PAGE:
Easy Hamantaschen Recipe
Hamantaschen is a jam-filled cookie eaten during Purim, a joyous Jewish festival marked by feasting, gift-giving, and donations to the poor. Not just for Purim--we think Hamantaschen have their place in any baker's recipe book for an everyday treat. The fragrant orange (or lemon) zest in the dough add a brightness and complexity to the cookie.
TOTAL:3 hours 15 minutes
- 3/4 cups unsalted butter, room temperature
- 2/3 cups sugar
- 1 large egg
- 1 egg yolk (for egg wash)
- 1 teaspoon vanilla
- 1 teaspoon grated orange or lemon zest
- 2 1/4 cups flour
- 1/4 teaspoon salt
- 1-4 tablespoon water (1 tbsp for the egg wash, the restif needed)
- Jam for filling-use a thick jam. We used fig & apricot.
DIRECTIONS:Slice room temperature butter into quarter inch chunks and place butter and sugar in the bowl of your stand mixer, or in a large mixing bowl.
Beat the sugar and butter together at medium-high speed until light and fluffy.
Add the whole egg, vanilla, and orange zest to the bowl. Beat again until everything is mixed in.
Slowly add flour and salt into the bowl and mix at medium-low speed until a crumbly dough forms.
The dough won't be fully holding together, but remove it from the mixing bowl and knead with your hands until a smooth ball forms. If dough is too crumbly, add water one teaspoon at a time until it has a tacky consistency. Do not overwork the dough, as overworking will make it tough.
Form the dough into a disk and wrap in plastic wrap. Chill in a refrigerator for 2-4 hours.
Prepare the filling. We used fig and apricot preservatives. Use thick jams or preservatives, as runny jellies will spill out of the cookie while baking. Also prepare your egg wash--beat the reserved egg yolk with 1 tablespoon of water.
Preheat oven to 350 degrees Fahrenheit
Place one sheet of Ann Clark's French Parchment Paper on a smooth, clean surface. Use a rolling pin (we used our Ann Clark 1/4" cookie rolling pin) to roll the dough out to 1/4 inch thick. When it is cold, it will be hard to roll out--just keep rolling until you get a consistent thickness.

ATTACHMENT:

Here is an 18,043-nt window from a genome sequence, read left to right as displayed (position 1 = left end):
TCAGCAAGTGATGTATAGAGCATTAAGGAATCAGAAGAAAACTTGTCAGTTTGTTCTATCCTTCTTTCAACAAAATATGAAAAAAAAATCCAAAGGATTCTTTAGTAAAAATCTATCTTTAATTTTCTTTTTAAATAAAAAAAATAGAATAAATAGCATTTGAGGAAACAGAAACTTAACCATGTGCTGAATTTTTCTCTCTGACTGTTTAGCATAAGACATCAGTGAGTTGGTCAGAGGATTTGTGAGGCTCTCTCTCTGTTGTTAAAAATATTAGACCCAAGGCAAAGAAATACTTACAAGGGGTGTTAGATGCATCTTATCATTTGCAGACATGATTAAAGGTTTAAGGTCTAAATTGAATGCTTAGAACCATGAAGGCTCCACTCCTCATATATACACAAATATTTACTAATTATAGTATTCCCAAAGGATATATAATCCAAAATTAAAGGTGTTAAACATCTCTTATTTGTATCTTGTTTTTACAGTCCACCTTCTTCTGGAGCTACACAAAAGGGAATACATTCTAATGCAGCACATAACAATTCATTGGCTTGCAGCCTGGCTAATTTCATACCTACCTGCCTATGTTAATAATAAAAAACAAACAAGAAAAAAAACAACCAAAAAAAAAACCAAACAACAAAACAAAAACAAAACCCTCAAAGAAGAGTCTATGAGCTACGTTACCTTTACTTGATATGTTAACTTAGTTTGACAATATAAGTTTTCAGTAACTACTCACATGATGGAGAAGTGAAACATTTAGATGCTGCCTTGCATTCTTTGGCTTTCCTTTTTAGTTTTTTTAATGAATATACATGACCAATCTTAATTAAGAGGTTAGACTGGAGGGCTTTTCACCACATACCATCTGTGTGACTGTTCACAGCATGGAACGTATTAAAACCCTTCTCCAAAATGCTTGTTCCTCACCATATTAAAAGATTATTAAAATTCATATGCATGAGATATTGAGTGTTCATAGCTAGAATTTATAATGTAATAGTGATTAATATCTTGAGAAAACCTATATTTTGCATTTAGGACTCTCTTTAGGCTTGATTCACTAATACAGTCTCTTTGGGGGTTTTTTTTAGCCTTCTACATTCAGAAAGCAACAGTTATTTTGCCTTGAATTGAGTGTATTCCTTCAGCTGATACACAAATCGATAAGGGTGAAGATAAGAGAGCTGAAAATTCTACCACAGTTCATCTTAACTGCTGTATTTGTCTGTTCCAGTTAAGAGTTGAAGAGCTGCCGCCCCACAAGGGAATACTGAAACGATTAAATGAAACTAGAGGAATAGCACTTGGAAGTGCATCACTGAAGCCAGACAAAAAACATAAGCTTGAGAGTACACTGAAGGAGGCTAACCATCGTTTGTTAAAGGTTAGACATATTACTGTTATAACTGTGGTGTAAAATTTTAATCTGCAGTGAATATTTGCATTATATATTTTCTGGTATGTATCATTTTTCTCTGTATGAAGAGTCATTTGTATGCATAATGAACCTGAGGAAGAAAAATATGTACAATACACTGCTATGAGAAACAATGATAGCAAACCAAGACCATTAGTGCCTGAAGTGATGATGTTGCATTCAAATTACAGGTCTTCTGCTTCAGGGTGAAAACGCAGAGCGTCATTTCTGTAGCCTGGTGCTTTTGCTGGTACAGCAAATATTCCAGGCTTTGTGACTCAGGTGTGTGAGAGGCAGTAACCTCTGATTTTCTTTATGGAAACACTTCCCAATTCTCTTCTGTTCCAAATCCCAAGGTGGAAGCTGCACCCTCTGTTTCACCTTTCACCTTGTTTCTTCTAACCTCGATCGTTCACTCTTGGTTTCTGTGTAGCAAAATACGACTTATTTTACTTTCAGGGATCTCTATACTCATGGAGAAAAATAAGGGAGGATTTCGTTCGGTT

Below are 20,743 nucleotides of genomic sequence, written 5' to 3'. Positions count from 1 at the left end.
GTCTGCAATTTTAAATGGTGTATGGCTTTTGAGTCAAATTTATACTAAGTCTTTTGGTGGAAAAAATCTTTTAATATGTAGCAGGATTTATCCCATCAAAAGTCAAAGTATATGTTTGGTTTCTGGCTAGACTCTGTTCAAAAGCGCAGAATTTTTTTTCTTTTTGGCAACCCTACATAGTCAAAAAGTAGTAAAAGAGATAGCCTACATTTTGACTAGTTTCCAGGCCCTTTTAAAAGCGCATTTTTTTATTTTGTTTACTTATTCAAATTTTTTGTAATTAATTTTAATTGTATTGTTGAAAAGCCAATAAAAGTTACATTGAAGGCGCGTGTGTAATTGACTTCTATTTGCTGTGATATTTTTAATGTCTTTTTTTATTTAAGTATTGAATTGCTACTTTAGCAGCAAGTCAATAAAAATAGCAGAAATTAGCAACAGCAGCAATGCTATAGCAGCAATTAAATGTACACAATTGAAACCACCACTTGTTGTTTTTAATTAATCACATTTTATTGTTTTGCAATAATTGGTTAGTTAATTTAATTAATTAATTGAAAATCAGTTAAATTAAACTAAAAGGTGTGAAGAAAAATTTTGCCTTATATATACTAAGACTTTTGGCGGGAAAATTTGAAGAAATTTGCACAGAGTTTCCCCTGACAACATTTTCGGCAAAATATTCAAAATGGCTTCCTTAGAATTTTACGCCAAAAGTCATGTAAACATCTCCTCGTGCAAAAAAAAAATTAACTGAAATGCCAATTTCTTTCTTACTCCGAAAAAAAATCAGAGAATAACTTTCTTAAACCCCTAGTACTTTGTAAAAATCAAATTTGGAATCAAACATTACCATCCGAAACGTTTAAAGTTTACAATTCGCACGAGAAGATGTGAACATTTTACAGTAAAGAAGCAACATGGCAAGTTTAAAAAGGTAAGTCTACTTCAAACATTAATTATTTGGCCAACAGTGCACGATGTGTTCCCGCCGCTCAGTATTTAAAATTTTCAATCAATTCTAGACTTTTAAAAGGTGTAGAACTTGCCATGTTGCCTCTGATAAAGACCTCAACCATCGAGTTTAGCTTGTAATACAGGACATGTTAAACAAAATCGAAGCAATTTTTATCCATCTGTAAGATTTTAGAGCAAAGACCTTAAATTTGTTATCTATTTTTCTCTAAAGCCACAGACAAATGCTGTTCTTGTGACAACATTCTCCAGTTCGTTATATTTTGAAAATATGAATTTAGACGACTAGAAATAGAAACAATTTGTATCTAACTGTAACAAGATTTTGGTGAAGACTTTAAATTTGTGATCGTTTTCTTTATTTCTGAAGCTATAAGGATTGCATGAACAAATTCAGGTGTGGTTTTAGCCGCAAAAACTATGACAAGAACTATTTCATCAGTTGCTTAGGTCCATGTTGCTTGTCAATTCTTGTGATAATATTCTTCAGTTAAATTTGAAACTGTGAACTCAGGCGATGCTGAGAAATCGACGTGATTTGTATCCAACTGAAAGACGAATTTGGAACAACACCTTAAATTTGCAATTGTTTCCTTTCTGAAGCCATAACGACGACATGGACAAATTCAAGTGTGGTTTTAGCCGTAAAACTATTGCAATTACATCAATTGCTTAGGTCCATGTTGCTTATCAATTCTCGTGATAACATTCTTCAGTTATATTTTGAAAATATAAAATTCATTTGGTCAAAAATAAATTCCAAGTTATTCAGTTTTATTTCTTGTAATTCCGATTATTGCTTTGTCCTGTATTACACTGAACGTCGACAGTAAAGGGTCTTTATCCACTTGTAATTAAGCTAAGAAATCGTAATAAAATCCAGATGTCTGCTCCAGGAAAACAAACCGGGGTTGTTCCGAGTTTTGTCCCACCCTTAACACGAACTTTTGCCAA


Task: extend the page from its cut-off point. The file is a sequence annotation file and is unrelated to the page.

When dough is one quarter inch thick, you can stop rolling. If you want thinner, flakier cookies, the dough can be rolled until it is one eighth inch thick.
Use the Ann Clark 3 inch biscuit cookie cutter or the Ann Clark 3" hexagon cookie cutter to cut the shapes into your dough and place on a cool cookie sheet. Pro tip: The hexagon cookie cutter makes it easy to shape the cookies--you just have to pin the corners together!
Continue gathering and rolling out the scraps until all of the dough is on cookie sheets.
Place one teaspoon of filling in the center of each shape.
Brush the edges of each cookie with the egg wash. The egg wash acts as a glue, and helps to keep the seams from separating in the baking process.
Place one teaspoon of filling in the center of each shape.If you used our 3 inch hexagon cutter shape, your work is easy. Starting at the top, bring the top point and the point to its right together until a seam forms. Gently seal the seam using pressure from your fingers. Working clockwise, bring the next two corners together, and then the last two corners together. Make sure the seams are tight to prevent them from leaking while baking. This will naturally form a triangle with an open center where the filling is visible.
If you used our 3 inch biscuit round cookie cutter, determine the three points of your triangle and pinch the dough in those three points so that it forms a triangle, in the center of which is the filling.
Bake on a parchment-lined baking sheet at 350 degrees Fahrenheit for 10-18 minutes, until the dough is lightly golden brown.
Cool on a wire rack and then serve!
WATCH: Learn how to make Hamantaschen cookies here:
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